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Vaccinating against Covid-19: considerations for HR teams

As the nation focuses its attention on the fast and effective delivery of Covid-19 vaccinations, Ashleigh Webber examines how law firms might approach workforce inoculation.

The issue of Covid-19 vaccination is a contentious one. While law firms will want to get behind the national effort to ensure as many people are inoculated as possible – perhaps in the hope this will allow them to return to some semblance of ‘normal’ – there are numerous practical, ethical and legal challenges they will need to bear in mind.

Earlier this month, London-based Pimlico Plumbers hit the headlines for suggesting that it would include the requirement to have a Covid-19 vaccination in its employment contracts. This drew widespread criticism, with many pointing out that not even the government can insist that everybody is vaccinated.

Meanwhile, travel firm Saga has said all cruise passengers will be required to be vaccinated when its trips resume later this year. It is not clear whether this requirement will extend to staff.

It will be a while until the entire workforce will be offered a Covid-19 jab by the NHS, especially younger people not in public-facing roles. HR teams in law firms are unlikely to have a vaccination policy at this stage – many told People in Law that they were monitoring the situation, but had not yet formalised an approach.

Staff will approach vaccinations differently. While many are keen to receive their jab, some employees may have religious, medical or ethical reasons for declining a vaccination. This could have consequences for business continuity and travel.

Mandatory vaccinations?

Elizabeth McEneny, a senior consultant in the employment law team at CM Murray, says it is unlikely that law firms will require their staff to have Covid-19 jabs.

“For a plethora of reasons, it is very unlikely that law firms will impose mandatory vaccination policies for their staff,” she says. “Law firms are best placed to appreciate the multitude of legal issues that surround any such policy, ranging from possible discrimination claims and human rights issues to careful handling of personal data.”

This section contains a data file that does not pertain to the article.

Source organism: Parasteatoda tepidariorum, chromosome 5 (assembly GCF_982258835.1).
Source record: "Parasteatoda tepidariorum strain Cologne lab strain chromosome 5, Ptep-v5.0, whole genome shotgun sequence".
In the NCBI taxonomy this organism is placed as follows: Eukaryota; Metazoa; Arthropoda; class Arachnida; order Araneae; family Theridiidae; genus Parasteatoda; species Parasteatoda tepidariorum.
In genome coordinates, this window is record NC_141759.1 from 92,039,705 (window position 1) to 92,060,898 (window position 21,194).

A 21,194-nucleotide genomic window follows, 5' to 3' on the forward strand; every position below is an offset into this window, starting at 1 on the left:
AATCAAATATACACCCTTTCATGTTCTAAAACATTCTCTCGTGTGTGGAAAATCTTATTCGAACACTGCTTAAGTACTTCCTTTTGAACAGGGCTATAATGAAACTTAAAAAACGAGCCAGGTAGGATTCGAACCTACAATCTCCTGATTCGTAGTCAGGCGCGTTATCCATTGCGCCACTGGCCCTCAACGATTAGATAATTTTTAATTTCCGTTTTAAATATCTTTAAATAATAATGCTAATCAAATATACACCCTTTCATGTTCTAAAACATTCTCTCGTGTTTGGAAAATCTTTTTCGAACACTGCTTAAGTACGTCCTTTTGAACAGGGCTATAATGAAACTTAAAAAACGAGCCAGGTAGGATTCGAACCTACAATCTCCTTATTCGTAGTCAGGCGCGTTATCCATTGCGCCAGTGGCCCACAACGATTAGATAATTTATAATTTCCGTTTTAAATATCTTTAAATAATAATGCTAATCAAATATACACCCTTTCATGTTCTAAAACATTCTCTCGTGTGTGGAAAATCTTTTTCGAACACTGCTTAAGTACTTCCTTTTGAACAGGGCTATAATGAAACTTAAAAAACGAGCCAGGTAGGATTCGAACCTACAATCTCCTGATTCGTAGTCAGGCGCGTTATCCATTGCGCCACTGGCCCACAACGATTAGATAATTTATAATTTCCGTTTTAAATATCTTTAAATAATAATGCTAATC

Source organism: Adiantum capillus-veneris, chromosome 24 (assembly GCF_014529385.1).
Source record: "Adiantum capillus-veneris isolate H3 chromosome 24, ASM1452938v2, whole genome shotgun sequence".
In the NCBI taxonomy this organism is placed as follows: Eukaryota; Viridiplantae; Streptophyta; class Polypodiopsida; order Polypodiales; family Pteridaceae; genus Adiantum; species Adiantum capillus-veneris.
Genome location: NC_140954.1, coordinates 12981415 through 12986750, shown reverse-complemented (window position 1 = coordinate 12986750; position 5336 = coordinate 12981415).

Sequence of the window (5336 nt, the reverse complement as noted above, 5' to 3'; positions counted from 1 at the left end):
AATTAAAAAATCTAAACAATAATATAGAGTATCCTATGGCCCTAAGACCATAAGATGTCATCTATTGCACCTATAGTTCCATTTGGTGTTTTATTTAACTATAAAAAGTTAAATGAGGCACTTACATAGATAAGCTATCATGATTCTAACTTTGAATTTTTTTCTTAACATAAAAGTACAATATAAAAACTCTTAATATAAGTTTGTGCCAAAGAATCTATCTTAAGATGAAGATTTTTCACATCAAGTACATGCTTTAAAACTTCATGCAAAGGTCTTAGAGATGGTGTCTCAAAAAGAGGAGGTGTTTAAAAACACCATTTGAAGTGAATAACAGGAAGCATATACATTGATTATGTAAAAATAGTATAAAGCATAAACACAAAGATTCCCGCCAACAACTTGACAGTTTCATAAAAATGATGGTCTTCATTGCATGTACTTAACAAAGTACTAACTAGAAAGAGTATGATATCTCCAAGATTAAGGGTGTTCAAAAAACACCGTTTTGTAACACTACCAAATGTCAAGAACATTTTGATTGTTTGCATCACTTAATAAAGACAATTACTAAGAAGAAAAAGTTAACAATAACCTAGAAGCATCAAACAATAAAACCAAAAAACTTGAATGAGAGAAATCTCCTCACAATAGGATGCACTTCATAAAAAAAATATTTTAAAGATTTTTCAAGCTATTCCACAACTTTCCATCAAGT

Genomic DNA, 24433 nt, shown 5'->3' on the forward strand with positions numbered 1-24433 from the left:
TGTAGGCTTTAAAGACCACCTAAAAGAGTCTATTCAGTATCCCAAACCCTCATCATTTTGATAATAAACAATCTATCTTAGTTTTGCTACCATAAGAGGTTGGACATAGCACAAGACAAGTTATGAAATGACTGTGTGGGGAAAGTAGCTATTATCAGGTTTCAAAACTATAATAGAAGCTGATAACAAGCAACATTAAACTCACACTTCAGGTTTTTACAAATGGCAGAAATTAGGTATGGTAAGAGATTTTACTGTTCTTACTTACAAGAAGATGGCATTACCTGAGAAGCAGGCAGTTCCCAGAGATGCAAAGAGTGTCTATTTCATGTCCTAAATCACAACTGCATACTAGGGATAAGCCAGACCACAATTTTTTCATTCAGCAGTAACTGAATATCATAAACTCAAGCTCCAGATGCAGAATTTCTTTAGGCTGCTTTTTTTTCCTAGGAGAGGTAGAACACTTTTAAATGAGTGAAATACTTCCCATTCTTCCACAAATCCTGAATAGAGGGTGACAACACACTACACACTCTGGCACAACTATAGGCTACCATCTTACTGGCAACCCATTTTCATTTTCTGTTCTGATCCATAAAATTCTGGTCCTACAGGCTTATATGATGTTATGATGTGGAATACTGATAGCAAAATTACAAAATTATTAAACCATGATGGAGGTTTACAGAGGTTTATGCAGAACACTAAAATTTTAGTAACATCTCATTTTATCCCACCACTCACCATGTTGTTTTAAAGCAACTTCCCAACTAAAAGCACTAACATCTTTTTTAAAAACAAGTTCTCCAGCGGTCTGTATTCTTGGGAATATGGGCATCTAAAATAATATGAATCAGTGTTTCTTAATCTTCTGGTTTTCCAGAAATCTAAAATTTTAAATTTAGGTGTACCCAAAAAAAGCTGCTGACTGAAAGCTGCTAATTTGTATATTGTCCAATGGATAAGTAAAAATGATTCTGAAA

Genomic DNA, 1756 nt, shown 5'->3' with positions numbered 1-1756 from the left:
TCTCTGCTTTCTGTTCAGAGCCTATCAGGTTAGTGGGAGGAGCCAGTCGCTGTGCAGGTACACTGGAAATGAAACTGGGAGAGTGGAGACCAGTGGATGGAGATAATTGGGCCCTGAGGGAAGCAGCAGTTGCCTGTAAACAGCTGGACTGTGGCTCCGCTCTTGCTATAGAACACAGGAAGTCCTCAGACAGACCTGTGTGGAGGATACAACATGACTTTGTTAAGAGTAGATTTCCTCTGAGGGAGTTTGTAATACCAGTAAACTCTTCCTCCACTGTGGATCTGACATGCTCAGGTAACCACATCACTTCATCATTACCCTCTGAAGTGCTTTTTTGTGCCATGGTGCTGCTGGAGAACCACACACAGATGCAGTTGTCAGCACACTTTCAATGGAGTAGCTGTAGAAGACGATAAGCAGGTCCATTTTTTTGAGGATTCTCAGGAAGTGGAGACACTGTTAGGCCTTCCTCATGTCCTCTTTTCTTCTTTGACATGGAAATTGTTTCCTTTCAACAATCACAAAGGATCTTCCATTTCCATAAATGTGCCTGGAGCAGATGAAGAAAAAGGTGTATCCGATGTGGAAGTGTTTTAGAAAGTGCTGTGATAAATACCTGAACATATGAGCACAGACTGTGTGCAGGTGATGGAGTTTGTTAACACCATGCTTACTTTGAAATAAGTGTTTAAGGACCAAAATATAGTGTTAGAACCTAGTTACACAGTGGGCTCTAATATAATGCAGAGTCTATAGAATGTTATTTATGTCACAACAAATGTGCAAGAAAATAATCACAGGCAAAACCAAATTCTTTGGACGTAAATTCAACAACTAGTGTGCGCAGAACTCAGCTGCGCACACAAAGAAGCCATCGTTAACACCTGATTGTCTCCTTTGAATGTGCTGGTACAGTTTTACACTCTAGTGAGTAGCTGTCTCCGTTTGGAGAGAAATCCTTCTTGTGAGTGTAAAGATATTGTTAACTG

It is likely that firms will try to establish employees’ preferred ways of working before deciding whether a mass return to the office is necessary and whether vaccination will be needed to do so, suggests McEneny.

“Law firms have largely adapted well to homeworking, so in many cases there is no urgent need to return to the office, which makes vaccination less vital to their business model,” she says.

“[They] are likely to adopt an approach of education and encouragement, which historically has been found to result in a higher vaccination take-up than government imposed mandatory policies.”

Education

Issuing a strong message to staff about the benefits of mass vaccination will also help employers meet their obligations to provide a safe place of work. Section 2 of the Health and Safety at Work Act 1974 requires employers to take all reasonably practicable steps to reduce workplace risks – and this includes reducing exposure to Covid-19, possibly through the encouragement of vaccine uptake.

Leo Martin, director of ethical business advisors GoodCorporation, suggests that firms should ensure staff are aware of the pros and cons of vaccinations.

“The vaccine will only successfully stop the spread of the virus with the widest possible take-up, so there is an ethical duty on employers to ensure that accurate information about the vaccine and its benefits are clearly communicated to encourage maximum participation,” says Martin. “It may also be advisable to counter any disinformation about the vaccine as this can promote misplaced fear and impede the vaccine’s success.”

Employees who refuse

But there is little firms will be able to do if an employee refuses to get one, especially if this reason for refusal is a protected characteristic under the Equality Act 2010. Some religious groups disapprove of vaccinations, while other groups – such as vegans – may object to being vaccinated because of the use of animal testing in vaccine development or because the shot may contain animal-derived ingredients. Last year, an employment tribunal ruled that “ethical veganism” met the tests required for it to be considered a philosophical belief.

However, if an employee refuses a vaccine and protection is deemed necessary for their job – for example, if they are frequently in contact with the public and they cannot do their job from home – their rejection may be considered refusal of a reasonable management request, and disciplinary action may necessary.

Whatever an employer’s stance on vaccinations, they must tread carefully to avoid alienating their workforce and creating an unnecessary burden on employee relations.

Ken Matos, director of people science at employee experience company CultureAmp, says: “The Covid-19 vaccine is an emotional subject for many people. Employers should focus on providing all parties with full and equal access to the science so that employees are making their individual vaccination decisions based on real facts rather than fear inducing misinformation.

“Demanding that employees have a vaccination is easy. Ensuring that they emerge from the pandemic trusting their employer to have their best interests at heart is somewhat harder. Losing that trust could be detrimental to the business in the long-term.”

With the government pledging in its Covid-19 Vaccines Delivery Plan that all adults will be offered a Covid-19 jab by the autumn, it would be wise for HR teams to consider what their firm’s stance on vaccination will be and whether they need a policy in place over the coming months.

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